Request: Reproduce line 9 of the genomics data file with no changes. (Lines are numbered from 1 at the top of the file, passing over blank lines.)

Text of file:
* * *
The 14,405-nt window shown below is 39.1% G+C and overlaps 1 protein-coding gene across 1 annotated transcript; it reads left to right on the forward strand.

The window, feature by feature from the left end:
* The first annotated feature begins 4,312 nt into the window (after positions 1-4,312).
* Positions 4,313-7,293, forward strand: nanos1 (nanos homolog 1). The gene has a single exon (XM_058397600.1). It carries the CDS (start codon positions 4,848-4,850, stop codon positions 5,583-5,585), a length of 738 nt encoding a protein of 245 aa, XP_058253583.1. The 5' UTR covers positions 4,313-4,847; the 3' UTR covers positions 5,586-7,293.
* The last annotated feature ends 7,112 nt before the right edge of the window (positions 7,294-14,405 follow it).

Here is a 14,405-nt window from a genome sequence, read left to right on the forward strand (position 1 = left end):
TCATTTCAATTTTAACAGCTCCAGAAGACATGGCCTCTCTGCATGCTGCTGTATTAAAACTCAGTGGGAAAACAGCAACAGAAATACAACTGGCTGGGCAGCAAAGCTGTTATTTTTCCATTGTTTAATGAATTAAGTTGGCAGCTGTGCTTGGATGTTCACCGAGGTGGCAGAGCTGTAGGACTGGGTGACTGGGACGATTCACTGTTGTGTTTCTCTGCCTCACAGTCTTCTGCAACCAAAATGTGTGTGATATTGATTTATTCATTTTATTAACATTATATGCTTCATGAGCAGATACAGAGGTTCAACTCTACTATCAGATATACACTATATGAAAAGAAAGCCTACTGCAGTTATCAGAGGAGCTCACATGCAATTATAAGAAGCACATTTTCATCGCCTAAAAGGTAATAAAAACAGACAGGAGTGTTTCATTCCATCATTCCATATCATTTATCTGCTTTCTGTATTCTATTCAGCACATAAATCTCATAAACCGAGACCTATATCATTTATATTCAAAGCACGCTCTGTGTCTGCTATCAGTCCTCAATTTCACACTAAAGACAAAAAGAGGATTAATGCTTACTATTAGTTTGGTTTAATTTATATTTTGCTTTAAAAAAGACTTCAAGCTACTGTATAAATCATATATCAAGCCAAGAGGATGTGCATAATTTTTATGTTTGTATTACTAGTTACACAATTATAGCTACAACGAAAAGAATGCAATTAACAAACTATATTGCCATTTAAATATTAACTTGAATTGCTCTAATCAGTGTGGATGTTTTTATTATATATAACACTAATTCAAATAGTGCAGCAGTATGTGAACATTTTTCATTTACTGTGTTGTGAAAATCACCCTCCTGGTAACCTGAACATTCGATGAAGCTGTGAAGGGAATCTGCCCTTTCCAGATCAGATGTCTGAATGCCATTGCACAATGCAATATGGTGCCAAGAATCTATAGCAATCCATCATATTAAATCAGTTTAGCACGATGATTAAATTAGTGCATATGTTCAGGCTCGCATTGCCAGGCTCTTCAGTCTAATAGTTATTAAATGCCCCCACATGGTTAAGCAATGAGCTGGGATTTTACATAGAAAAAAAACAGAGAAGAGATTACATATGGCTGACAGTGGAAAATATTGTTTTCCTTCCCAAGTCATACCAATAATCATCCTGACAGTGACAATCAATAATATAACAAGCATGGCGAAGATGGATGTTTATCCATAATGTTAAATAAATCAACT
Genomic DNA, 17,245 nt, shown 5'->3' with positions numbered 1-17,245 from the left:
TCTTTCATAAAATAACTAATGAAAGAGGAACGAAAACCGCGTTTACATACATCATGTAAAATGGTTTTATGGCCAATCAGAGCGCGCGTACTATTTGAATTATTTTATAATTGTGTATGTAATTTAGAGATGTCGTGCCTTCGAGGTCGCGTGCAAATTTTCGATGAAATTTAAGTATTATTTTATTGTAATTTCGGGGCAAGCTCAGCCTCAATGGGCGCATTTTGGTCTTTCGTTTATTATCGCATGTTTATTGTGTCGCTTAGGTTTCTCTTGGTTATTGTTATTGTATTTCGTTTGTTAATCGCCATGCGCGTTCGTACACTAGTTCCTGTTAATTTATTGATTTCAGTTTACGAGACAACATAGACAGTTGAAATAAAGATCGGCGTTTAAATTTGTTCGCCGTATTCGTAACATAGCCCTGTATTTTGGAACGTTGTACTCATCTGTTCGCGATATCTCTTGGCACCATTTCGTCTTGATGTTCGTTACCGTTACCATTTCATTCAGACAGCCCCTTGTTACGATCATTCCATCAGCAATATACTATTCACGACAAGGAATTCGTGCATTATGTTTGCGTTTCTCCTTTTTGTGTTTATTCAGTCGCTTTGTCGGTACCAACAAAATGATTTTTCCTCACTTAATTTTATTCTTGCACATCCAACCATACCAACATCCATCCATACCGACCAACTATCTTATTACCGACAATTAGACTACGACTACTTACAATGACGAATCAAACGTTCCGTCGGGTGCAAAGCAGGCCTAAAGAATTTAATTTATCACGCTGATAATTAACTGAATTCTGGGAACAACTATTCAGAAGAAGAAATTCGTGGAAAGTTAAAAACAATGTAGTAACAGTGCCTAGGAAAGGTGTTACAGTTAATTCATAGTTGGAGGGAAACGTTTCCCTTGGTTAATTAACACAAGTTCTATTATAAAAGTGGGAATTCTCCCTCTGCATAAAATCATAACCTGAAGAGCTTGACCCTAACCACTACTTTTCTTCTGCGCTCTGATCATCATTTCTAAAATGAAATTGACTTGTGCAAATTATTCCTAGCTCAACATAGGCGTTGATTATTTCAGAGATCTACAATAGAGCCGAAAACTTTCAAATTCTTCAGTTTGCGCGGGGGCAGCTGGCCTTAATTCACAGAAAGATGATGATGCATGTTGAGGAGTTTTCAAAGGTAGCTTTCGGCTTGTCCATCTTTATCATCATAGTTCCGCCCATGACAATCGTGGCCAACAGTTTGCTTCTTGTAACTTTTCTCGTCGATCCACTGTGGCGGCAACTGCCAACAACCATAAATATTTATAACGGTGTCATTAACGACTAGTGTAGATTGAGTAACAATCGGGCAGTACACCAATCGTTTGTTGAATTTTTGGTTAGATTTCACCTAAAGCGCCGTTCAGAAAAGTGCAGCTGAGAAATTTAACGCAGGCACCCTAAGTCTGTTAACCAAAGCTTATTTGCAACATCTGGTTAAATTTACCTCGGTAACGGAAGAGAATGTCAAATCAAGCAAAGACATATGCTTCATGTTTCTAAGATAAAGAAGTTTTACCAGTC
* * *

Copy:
TCTTTCATAAAATAACTAATGAAAGAGGAACGAAAACCGCGTTTACATACATCATGTAAAATGGTTTTATGGCCAATCAGAGCGCGCGTACTATTTGAATTATTTTATAATTGTGTATGTAATTTAGAGATGTCGTGCCTTCGAGGTCGCGTGCAAATTTTCGATGAAATTTAAGTATTATTTTATTGTAATTTCGGGGCAAGCTCAGCCTCAATGGGCGCATTTTGGTCTTTCGTTTATTATCGCATGTTTATTGTGTCGCTTAGGTTTCTCTTGGTTATTGTTATTGTATTTCGTTTGTTAATCGCCATGCGCGTTCGTACACTAGTTCCTGTTAATTTATTGATTTCAGTTTACGAGACAACATAGACAGTTGAAATAAAGATCGGCGTTTAAATTTGTTCGCCGTATTCGTAACATAGCCCTGTATTTTGGAACGTTGTACTCATCTGTTCGCGATATCTCTTGGCACCATTTCGTCTTGATGTTCGTTACCGTTACCATTTCATTCAGACAGCCCCTTGTTACGATCATTCCATCAGCAATATACTATTCACGACAAGGAATTCGTGCATTATGTTTGCGTTTCTCCTTTTTGTGTTTATTCAGTCGCTTTGTCGGTACCAACAAAATGATTTTTCCTCACTTAATTTTATTCTTGCACATCCAACCATACCAACATCCATCCATACCGACCAACTATCTTATTACCGACAATTAGACTACGACTACTTACAATGACGAATCAAACGTTCCGTCGGGTGCAAAGCAGGCCTAAAGAATTTAATTTATCACGCTGATAATTAACTGAATTCTGGGAACAACTATTCAGAAGAAGAAATTCGTGGAAAGTTAAAAACAATGTAGTAACAGTGCCTAGGAAAGGTGTTACAGTTAATTCATAGTTGGAGGGAAACGTTTCCCTTGGTTAATTAACACAAGTTCTATTATAAAAGTGGGAATTCTCCCTCTGCATAAAATCATAACCTGAAGAGCTTGACCCTAACCACTACTTTTCTTCTGCGCTCTGATCATCATTTCTAAAATGAAATTGACTTGTGCAAATTATTCCTAGCTCAACATAGGCGTTGATTATTTCAGAGATCTACAATAGAGCCGAAAACTTTCAAATTCTTCAGTTTGCGCGGGGGCAGCTGGCCTTAATTCACAGAAAGATGATGATGCATGTTGAGGAGTTTTCAAAGGTAGCTTTCGGCTTGTCCATCTTTATCATCATAGTTCCGCCCATGACAATCGTGGCCAACAGTTTGCTTCTTGTAACTTTTCTCGTCGATCCACTGTGGCGGCAACTGCCAACAACCATAAATATTTATAACGGTGTCATTAACGACTAGTGTAGATTGAGTAACAATCGGGCAGTACACCAATCGTTTGTTGAATTTTTGGTTAGATTTCACCTAAAGCGCCGTTCAGAAAAGTGCAGCTGAGAAATTTAACGCAGGCACCCTAAGTCTGTTAACCAAAGCTTATTTGCAACATCTGGTTAAATTTACCTCGGTAACGGAAGAGAATGTCAAATCAAGCAAAGACATATGCTTCATGTTTCTAAGATAAAGAAGTTTTACCAGTC